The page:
Characterizing the Inflammatory Tissue Response to Acute Myocardial Infarction by Clinical Multimodality Noninvasive Imaging
Background—Myocardial infarction (MI) triggers a systemic inflammatory response which determines subsequent healing. Experimentally, cardiac positron (PET) and magnetic resonance(CMR) imaging has been used successfully to obtain mechanistic insights. We explored the translational potential in patients early after MI.
Methods and Results—PET/CT and CMR were performed in 15 patients <7 days after first MI. CMR showed regional transmural late gadolinium enhancement (LE) and edema exceeding the area of LE. Using F-18 deoxyglucose with heparin pretreatment, metabolic rate of glucose (MRGlc) was significantly increased in infarct vs remote myocardium (median 2.0 vs 0.4mg/min/100ml;P=0.0001). Infarct correlated with MRGlc in remote myocardium (ρ=0.64;P=0.01), spleen(ρ=0.82;P=0.0002) and bone marrow(ρ=0.57;P=0.03), but not with muscle or liver. Regionally, FDG-score was highest in segments with LE vs edema only and remote (median 2.0 vs 1.8 vs 0.4;P<0.0001). Patients requiring repeat intervention during preliminary follow-up of 11±5 months tended to have higher early post-MI MRGlc. Five patients with chronic, stable MI served as controls. Opposite to acute MI, MRGlc was lower in infarct (median infarct/remote ratio 0.6 vs 3.2 for acute MI; P=0.001), and there was no correlation with bone marrow or spleen MRGlc.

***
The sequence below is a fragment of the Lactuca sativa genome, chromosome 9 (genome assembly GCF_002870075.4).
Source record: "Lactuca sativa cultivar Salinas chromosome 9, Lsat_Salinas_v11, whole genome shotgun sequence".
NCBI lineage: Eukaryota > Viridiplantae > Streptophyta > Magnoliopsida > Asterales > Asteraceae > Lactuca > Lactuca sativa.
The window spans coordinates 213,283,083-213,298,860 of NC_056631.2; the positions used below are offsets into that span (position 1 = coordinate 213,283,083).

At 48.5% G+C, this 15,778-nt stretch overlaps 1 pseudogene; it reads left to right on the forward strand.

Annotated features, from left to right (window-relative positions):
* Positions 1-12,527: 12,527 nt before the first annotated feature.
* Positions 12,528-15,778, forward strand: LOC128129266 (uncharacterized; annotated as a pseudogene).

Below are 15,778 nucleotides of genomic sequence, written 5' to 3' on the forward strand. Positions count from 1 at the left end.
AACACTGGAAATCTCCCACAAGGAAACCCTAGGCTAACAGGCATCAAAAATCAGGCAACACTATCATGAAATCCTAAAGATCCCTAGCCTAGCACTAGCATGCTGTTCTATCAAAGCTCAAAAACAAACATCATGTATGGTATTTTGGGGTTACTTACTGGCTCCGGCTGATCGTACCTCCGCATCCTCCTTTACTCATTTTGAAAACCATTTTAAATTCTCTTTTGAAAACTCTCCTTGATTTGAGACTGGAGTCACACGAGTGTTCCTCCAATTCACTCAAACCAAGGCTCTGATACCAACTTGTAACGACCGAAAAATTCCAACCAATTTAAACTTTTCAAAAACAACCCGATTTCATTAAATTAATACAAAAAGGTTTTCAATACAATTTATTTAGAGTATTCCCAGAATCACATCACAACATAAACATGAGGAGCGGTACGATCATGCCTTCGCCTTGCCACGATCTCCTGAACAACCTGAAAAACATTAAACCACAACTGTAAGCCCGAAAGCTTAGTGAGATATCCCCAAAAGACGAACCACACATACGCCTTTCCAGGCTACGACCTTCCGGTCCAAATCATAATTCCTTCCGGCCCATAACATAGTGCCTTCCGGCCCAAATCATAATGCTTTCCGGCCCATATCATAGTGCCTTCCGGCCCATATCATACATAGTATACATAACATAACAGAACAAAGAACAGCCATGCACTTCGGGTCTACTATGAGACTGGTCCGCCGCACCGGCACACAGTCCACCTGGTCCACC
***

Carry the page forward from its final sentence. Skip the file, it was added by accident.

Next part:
Conclusion—Increased glucose utilization following heparin-induced suppression of myocyte uptake appears to mostly reflect inflammatory activity in damaged myocardium early after MI. Consistent with prior preclinical observations, and in contrast to chronic MI, this is associated with activity in spleen and bone marrow as sources of inflammatory cells. PET and CMR multimodality characterization of the acutely infarcted, inflamed myocardium may provide multi-parametric endpoints for clinical studies aiming at support of infarct healing.
- F-18 deoxyglucose
- myocardial infarction
- positron emission tomography
- magnetic resonance imaging
- Received January 15, 2014.
- Accepted July 7, 2014.